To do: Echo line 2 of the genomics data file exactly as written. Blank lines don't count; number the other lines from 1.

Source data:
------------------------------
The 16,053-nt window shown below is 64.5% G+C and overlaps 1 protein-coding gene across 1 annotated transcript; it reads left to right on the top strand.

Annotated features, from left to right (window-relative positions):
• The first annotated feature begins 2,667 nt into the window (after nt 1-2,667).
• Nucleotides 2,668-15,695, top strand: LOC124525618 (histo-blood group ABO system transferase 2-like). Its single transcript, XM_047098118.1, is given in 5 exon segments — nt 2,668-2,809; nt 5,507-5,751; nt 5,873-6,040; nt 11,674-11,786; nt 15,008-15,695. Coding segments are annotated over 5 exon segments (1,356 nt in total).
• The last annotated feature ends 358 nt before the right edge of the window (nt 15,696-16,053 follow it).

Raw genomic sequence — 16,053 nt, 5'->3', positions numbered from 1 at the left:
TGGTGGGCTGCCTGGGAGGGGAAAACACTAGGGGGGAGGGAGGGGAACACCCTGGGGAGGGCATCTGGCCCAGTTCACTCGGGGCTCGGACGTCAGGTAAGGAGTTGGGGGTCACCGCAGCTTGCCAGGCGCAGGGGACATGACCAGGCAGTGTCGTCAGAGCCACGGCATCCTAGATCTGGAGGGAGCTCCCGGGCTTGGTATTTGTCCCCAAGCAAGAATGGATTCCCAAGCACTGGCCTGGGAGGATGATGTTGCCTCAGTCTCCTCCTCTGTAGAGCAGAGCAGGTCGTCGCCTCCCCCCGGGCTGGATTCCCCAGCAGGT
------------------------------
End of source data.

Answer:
Annotated features, from left to right (window-relative positions):